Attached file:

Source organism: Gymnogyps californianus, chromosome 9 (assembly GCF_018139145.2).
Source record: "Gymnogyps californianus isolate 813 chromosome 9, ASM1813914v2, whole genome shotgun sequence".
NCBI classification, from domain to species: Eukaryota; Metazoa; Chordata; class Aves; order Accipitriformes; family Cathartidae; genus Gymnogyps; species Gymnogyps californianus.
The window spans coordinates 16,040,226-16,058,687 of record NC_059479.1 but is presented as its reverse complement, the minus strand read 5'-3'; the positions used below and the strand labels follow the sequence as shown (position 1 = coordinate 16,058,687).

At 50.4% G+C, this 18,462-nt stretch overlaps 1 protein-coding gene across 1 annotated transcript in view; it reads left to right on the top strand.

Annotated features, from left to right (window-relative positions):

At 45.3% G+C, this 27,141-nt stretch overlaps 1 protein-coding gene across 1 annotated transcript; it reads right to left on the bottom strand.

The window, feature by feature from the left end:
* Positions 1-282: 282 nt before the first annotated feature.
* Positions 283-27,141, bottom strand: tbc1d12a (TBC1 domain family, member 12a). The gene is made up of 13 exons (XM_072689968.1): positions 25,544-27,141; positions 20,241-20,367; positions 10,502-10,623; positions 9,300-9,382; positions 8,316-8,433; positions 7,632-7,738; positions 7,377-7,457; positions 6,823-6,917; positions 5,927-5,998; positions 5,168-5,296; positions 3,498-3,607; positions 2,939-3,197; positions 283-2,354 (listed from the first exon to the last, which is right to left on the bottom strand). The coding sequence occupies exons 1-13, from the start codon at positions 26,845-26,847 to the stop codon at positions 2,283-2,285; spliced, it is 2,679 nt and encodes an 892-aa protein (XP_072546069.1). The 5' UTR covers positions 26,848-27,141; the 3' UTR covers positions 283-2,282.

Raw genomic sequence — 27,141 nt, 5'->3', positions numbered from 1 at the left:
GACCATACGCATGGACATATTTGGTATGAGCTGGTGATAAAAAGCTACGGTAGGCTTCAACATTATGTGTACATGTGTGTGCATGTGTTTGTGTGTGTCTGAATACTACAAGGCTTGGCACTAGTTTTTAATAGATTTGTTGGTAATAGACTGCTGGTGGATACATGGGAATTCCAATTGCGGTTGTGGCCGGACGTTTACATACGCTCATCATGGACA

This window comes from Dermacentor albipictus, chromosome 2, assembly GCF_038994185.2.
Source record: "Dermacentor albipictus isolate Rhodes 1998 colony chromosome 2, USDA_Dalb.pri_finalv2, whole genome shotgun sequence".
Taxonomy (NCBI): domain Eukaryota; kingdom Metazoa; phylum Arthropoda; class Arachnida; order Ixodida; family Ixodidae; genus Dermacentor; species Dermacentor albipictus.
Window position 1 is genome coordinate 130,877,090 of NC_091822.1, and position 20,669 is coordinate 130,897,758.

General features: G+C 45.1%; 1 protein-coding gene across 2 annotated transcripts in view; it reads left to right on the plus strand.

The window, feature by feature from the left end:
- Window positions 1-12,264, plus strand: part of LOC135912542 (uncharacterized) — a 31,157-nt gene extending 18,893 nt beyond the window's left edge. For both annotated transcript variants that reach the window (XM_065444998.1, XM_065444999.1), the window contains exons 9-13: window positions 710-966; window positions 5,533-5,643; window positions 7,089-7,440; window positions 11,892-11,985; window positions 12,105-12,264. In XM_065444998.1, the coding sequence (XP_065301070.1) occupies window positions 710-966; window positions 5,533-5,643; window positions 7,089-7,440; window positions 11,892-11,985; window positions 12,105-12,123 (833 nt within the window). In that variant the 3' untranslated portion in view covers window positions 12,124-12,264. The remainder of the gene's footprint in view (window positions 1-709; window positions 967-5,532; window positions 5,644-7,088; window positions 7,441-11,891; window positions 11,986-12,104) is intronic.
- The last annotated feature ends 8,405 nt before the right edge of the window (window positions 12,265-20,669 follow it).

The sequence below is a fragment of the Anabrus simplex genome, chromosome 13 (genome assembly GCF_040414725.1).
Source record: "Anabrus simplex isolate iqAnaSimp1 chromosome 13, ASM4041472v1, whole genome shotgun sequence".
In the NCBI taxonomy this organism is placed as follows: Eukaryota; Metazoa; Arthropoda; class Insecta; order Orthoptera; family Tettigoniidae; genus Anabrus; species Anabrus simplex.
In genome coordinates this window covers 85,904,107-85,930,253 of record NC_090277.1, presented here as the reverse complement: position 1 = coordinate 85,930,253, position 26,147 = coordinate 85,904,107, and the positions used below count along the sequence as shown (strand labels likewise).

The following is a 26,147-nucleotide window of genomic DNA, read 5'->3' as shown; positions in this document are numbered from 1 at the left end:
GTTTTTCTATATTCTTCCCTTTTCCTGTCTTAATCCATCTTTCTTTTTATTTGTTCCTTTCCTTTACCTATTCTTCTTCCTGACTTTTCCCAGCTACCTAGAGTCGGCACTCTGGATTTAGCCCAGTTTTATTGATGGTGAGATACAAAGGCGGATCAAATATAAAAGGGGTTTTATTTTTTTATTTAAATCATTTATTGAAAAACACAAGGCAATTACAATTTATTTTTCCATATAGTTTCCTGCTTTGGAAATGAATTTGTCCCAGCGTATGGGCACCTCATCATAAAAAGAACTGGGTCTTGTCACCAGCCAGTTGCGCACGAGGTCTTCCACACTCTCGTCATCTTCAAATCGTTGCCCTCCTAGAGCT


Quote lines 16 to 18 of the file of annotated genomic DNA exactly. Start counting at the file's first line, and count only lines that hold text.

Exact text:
Window position 1 is genome coordinate 130,877,090 of NC_091822.1, and position 20,669 is coordinate 130,897,758.

General features: G+C 45.1%; 1 protein-coding gene across 2 annotated transcripts in view; it reads left to right on the plus strand.

The window, feature by feature from the left end: